Being fired from a job may feel like the end of the world, but with support from your partner and a renewed focus on your qualifications, you can quickly get back on your feet. Start by updating your resume so that it focuses on your skills, achievements and experience, without drawing attention to your job loss. You may need to tighten your household budget as you job seek, but keep your focus on the work you need to do to land a new position.
Writing a resume after being fired requires a strong focus on qualifications, job-related skills and successful work experiences, so you can prove to a hiring manager that you're equipped to do the job. Keep your resume upbeat and positive, so there's no need to question your abilities or your attitude about future employment. Craft a resume that stresses your achievements, project completions, relevant skills and team-centered experiences. Focusing on qualifications allows you to highlight ways you made a difference in the workplace and lets you showcase the highest points in your career.
If you're writing a chronological resume, include general employment dates but don't get too specific. Listing your employment year-to-year is sufficient, so unless you've been out of work for more than a year or have other employment gaps, your resume doesn't need to reflect your termination. When hiring managers read your resume, they don't automatically know why you switched from one job to another and might assume a job transition was your choice. If you have employment gaps, consider writing a functional resume -- one that doesn't list chronological employment at all -- so you can emphasize your qualifications.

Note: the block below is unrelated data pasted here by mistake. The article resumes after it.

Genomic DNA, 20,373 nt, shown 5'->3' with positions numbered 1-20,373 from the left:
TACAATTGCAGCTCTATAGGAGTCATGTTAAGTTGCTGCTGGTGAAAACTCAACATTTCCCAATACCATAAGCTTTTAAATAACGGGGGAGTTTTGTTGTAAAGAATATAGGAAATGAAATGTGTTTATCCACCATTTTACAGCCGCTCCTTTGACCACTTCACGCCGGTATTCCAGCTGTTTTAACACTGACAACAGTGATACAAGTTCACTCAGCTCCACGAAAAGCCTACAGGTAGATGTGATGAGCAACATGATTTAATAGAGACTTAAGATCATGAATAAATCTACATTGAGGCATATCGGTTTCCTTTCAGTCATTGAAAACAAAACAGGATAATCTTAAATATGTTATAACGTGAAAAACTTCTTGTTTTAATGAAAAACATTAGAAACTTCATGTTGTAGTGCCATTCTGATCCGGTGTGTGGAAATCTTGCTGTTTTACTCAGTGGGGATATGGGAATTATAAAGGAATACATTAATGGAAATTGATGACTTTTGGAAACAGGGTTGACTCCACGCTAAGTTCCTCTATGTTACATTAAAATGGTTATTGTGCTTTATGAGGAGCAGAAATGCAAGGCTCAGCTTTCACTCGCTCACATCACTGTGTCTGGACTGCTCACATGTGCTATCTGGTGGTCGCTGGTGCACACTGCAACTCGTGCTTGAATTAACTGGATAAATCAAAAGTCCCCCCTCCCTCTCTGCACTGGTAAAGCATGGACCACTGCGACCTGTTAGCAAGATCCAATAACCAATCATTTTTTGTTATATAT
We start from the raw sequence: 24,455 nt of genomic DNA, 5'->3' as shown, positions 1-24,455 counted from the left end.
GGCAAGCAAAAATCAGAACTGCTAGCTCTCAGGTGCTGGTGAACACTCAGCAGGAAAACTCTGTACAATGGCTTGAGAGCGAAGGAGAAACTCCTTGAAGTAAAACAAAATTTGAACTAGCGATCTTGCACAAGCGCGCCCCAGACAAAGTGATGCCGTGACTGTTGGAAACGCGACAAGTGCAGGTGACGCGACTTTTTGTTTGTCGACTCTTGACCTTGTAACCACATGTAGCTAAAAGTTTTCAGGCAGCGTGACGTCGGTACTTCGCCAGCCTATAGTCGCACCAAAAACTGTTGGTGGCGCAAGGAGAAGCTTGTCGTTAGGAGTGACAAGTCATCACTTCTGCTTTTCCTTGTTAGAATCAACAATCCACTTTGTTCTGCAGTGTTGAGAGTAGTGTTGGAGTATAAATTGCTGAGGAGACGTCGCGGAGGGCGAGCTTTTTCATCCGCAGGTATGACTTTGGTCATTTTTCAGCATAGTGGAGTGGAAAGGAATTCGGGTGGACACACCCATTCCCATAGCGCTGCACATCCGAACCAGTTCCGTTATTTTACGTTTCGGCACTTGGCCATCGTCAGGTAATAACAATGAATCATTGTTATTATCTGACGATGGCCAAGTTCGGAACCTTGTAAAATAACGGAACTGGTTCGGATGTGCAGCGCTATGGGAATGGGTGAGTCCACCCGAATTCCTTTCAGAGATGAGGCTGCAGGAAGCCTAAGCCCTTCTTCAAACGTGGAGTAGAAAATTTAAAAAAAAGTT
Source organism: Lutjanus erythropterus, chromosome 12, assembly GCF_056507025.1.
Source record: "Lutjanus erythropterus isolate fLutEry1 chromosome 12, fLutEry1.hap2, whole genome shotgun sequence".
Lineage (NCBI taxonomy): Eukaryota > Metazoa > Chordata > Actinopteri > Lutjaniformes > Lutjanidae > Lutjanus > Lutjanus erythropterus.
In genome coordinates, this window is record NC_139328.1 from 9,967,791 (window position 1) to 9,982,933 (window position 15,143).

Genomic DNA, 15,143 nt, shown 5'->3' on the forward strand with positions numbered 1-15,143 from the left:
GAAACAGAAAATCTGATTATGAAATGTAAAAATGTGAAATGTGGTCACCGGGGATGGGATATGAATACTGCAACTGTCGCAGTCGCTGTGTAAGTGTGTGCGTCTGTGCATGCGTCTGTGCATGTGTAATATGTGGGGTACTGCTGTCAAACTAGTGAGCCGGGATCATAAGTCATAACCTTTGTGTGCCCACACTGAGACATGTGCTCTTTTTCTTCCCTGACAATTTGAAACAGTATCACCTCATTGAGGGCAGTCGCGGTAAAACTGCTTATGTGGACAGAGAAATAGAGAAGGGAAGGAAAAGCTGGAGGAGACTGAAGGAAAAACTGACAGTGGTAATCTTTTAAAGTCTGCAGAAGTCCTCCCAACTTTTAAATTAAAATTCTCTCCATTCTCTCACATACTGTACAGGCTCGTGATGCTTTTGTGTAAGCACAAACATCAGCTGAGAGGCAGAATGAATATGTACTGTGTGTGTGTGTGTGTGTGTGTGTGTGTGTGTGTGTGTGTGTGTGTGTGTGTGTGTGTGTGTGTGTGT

Don't create a generic resume to hide previous employment or ignore skills acquired in your previous position. A one-time firing doesn't erase your previous accomplishments and achievements. Create several versions of your resume to highlight the skill set that’s most relevant to the job you’re applying for. Include specialized content that details your technical expertise, management experience and leadership skills for each job opening. If your resume successfully proves you're a perfect fit for the job, previous job loss might not be an issue at all. Before sending your resume to a potential employer, ask your partner to proofread it to make sure it's well-tailored to the position and error-free.
Unless the hiring company specifically asks you to send work-related references with your resume, don't provide any. If the company asks for them, choose previous employers, supervisors and co-workers with whom you had good relationships. There's no need to provide contact information for the manager who fired you, even if she was your most recent supervisor. In the rare occurrence that you're asked to provide the name of your most recent supervisor, discuss the issue in a telephone call or face-to-face in an interview.
As curriculum developer and educator, Kristine Tucker has enjoyed the plethora of English assignments she's read (and graded!) over the years. Her experiences as vice-president of an energy consulting firm have given her the opportunity to explore business writing and HR. Tucker has a BA and holds Ohio teaching credentials.